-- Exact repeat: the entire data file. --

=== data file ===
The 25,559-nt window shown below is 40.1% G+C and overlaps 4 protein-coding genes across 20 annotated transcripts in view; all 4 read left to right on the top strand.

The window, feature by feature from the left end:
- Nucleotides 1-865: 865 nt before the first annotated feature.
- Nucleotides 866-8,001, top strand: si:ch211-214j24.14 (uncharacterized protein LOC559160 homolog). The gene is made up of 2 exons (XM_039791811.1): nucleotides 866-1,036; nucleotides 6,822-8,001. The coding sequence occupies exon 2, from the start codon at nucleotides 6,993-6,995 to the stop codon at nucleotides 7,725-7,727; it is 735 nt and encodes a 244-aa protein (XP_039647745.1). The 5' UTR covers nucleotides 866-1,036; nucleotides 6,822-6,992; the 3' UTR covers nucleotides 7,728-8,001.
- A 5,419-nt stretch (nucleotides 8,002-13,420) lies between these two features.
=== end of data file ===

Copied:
The 25,559-nt window shown below is 40.1% G+C and overlaps 4 protein-coding genes across 20 annotated transcripts in view; all 4 read left to right on the top strand.

The window, feature by feature from the left end:
- Nucleotides 1-865: 865 nt before the first annotated feature.
- Nucleotides 866-8,001, top strand: si:ch211-214j24.14 (uncharacterized protein LOC559160 homolog). The gene is made up of 2 exons (XM_039791811.1): nucleotides 866-1,036; nucleotides 6,822-8,001. The coding sequence occupies exon 2, from the start codon at nucleotides 6,993-6,995 to the stop codon at nucleotides 7,725-7,727; it is 735 nt and encodes a 244-aa protein (XP_039647745.1). The 5' UTR covers nucleotides 866-1,036; nucleotides 6,822-6,992; the 3' UTR covers nucleotides 7,728-8,001.
- A 5,419-nt stretch (nucleotides 8,002-13,420) lies between these two features.